A lot has happened since War On Women burst out of Baltimore’s activist community in 2010 as an unapologetically intersectional feminist hardcore punk band. In their early days, some found their politics “extreme” but in the years since, feminism has undeniably gone mainstream. There’s also been backlash, from the growth of the alt-right out of misogynist message boards, to an actual rapist landing in the White House where he’s spent the past four years pouring gasoline on the flames of hatred and division, rather than striving toward unity. That’s all to say, that in the midst of this tumultuous period of American history, and especially with the crucial 2020 election looming on the horizon, War On Women’s unrelenting vision and ferociously vital messages are more necessary than ever before.
Their new album Wonderful Hell (out digitally October 30th + physically on November 13th via Bridge Nine) is a call to action, even when every step forward feels like it’s met with a landslide back. The title track, which unintentionally echoes John Lewis’ notion of “good trouble” as a catalyst for change, emerged during a period when vocalist/lyricist Shawna Potter was feeling exhausted and overwhelmed by life in the Trump era. “I think it expresses something that a lot of people are feeling. Like, ‘Okay, we had our moment. Now it’s time to get back to work. We can’t let this happen again. We can’t endure another four years of this,’” she comments.
Recorded with the band’s guitarist and co-founder Brooks Harlan alongside J. Robbins at his Magpie Cage Studios in February 2020 and completed in April (when in a COVID-19-free timeline the band would have been on tour with Bad Religion), Wonderful Hell is the first War On Women album to feature the band’s current lineup of Potter, Harlan, bassist/vocalist Sue Werner, guitarist/vocalist Jennifer “Jenarchy” Vito, and drummer Dave Cavalier. Like War On Women’s previous albums, Wonderful Hell includes anthemic songs that tackle systemic racism, acknowledge the natural feelings of wanting to give up or self-destruct in the face of insurmountable adversity, and some that aim straight at the jugular of gender disparity.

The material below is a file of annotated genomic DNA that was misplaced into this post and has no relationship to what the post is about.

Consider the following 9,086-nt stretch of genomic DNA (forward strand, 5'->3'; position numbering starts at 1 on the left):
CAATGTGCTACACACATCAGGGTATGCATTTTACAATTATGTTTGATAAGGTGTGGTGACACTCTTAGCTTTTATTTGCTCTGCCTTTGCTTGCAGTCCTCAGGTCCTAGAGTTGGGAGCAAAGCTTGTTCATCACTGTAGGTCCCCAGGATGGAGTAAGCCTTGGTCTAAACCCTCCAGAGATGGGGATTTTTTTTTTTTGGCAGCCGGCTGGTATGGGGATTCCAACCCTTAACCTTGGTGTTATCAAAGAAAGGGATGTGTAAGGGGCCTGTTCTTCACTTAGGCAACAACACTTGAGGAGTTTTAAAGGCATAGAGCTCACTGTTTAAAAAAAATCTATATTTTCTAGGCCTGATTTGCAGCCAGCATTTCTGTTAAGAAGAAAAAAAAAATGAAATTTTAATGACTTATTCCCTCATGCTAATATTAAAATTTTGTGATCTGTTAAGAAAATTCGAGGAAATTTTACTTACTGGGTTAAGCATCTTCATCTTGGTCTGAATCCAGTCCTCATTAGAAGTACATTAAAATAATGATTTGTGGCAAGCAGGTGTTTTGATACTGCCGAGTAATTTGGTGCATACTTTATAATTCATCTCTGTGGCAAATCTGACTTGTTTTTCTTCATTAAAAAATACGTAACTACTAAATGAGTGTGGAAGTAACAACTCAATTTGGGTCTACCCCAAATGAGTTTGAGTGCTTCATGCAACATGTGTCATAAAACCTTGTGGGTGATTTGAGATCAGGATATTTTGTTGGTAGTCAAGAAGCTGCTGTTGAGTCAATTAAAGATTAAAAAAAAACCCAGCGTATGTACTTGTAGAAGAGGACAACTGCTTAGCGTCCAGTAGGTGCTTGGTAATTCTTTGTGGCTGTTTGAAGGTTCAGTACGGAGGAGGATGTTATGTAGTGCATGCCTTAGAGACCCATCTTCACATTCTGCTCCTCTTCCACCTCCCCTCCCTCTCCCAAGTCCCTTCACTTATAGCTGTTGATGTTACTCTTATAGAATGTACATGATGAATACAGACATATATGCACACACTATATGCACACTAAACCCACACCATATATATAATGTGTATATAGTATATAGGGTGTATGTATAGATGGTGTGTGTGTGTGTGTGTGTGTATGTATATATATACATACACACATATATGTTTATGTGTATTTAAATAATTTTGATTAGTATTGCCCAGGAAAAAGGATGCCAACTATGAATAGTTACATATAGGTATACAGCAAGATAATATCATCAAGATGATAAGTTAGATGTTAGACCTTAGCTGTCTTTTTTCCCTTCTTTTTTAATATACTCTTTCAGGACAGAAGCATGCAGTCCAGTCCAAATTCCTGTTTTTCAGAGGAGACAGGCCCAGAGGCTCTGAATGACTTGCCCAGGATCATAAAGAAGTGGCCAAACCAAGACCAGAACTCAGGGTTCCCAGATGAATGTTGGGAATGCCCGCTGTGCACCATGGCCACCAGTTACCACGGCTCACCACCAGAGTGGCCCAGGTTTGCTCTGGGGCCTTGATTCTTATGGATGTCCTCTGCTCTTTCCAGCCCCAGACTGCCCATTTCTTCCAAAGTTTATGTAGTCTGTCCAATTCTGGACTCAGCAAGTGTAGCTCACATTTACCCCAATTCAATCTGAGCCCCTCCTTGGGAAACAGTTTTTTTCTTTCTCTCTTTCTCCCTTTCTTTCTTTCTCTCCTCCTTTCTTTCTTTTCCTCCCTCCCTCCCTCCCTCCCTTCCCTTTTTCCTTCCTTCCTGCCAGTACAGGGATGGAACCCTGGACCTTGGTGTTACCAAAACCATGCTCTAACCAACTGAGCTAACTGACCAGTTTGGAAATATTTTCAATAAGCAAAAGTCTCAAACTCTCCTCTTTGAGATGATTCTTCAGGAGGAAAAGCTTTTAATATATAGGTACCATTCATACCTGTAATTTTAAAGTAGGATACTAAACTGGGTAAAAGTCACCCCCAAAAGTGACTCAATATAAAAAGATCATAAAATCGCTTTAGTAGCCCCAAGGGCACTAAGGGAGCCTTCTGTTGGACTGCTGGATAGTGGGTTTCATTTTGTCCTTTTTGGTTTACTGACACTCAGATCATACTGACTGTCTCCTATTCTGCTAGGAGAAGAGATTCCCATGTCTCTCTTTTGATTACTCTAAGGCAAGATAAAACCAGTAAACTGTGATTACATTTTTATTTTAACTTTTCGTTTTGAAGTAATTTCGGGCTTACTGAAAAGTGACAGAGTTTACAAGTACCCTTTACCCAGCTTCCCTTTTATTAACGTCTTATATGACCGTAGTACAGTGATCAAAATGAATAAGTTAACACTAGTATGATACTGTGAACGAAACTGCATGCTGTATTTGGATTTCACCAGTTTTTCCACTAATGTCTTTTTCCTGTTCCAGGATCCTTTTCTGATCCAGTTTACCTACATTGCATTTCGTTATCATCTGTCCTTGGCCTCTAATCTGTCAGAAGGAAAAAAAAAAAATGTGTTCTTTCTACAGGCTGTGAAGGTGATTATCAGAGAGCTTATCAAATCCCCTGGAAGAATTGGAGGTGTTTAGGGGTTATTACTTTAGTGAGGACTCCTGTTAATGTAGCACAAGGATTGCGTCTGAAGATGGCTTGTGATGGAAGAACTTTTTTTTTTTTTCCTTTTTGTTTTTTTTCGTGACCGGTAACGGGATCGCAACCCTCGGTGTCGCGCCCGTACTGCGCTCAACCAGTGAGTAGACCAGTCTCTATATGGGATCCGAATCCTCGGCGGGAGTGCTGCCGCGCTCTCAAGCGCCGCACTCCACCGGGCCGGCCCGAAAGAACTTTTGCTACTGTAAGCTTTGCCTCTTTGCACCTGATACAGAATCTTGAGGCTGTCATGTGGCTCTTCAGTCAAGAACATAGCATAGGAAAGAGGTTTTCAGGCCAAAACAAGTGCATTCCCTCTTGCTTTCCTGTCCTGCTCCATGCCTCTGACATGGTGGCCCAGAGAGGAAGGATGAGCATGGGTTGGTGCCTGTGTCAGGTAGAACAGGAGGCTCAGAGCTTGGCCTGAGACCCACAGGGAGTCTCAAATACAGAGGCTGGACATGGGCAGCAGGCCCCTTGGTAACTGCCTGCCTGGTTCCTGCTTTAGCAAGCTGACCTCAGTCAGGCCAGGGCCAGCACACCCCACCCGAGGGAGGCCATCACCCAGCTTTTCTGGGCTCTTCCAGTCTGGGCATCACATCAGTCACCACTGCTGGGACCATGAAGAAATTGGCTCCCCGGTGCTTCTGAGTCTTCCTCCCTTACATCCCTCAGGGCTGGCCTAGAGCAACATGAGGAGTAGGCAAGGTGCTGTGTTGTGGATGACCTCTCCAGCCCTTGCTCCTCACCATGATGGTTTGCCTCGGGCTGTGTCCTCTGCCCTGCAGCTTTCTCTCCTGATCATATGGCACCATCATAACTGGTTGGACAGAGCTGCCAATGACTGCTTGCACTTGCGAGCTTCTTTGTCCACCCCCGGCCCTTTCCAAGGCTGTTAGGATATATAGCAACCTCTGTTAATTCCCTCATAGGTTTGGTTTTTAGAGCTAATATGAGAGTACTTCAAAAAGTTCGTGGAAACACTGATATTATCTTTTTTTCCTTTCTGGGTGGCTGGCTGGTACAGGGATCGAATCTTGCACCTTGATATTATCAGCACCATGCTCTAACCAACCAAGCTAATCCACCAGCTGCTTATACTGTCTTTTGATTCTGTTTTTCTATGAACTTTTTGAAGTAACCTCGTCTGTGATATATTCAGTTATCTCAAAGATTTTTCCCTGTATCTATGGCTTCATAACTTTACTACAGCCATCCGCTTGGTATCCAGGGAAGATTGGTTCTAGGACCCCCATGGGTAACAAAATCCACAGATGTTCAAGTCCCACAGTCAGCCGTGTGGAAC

And while War On Women offers listeners space to vent their anxieties and frustrations, they ultimately challenge them to find their inner strength and build the world they want to live in rather than burn down what’s left of this one. “The thing is, we don’t have a do over,” Potter says. “We don’t have a time machine. We can’t snap our fingers and start from some other place. All we have is right here, right now. So what can you do right here, right now, to help?” So take a breath, recharge, and then join War On Women— because it’s time to raise some Wonderful Hell.
Look for Wonderful Hell to be available digitally on October 30th, 2020 (+ on physical formats on November 13th, 2020). More news, music, and pre-orders coming soon from War On Women.